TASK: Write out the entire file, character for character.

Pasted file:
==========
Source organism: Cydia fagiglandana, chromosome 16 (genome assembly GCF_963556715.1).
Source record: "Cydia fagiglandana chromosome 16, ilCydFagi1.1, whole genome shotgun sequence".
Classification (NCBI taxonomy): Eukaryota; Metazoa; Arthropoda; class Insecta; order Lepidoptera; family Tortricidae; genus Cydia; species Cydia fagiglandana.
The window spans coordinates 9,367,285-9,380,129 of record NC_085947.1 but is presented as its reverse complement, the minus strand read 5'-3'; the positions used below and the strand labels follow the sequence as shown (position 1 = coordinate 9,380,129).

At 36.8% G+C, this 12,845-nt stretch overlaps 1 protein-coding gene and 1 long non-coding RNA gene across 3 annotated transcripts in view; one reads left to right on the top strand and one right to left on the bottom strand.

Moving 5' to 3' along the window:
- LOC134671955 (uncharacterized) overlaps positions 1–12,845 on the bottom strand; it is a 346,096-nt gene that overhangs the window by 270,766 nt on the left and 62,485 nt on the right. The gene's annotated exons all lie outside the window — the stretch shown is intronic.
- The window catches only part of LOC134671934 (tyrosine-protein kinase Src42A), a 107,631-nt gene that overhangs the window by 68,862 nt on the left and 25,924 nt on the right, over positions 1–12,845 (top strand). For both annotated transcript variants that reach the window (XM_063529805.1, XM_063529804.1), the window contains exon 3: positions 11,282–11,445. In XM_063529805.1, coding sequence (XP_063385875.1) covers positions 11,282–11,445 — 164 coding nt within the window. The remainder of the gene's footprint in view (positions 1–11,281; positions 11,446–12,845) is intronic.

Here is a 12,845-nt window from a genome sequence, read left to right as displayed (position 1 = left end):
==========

Source organism: Cydia fagiglandana, chromosome 16 (genome assembly GCF_963556715.1).
Source record: "Cydia fagiglandana chromosome 16, ilCydFagi1.1, whole genome shotgun sequence".
Classification (NCBI taxonomy): Eukaryota; Metazoa; Arthropoda; class Insecta; order Lepidoptera; family Tortricidae; genus Cydia; species Cydia fagiglandana.
The window spans coordinates 9,367,285-9,380,129 of record NC_085947.1 but is presented as its reverse complement, the minus strand read 5'-3'; the positions used below and the strand labels follow the sequence as shown (position 1 = coordinate 9,380,129).

At 36.8% G+C, this 12,845-nt stretch overlaps 1 protein-coding gene and 1 long non-coding RNA gene across 3 annotated transcripts in view; one reads left to right on the top strand and one right to left on the bottom strand.

Moving 5' to 3' along the window:
- LOC134671955 (uncharacterized) overlaps positions 1–12,845 on the bottom strand; it is a 346,096-nt gene that overhangs the window by 270,766 nt on the left and 62,485 nt on the right. The gene's annotated exons all lie outside the window — the stretch shown is intronic.
- The window catches only part of LOC134671934 (tyrosine-protein kinase Src42A), a 107,631-nt gene that overhangs the window by 68,862 nt on the left and 25,924 nt on the right, over positions 1–12,845 (top strand). For both annotated transcript variants that reach the window (XM_063529805.1, XM_063529804.1), the window contains exon 3: positions 11,282–11,445. In XM_063529805.1, coding sequence (XP_063385875.1) covers positions 11,282–11,445 — 164 coding nt within the window. The remainder of the gene's footprint in view (positions 1–11,281; positions 11,446–12,845) is intronic.

Here is a 12,845-nt window from a genome sequence, read left to right as displayed (position 1 = left end):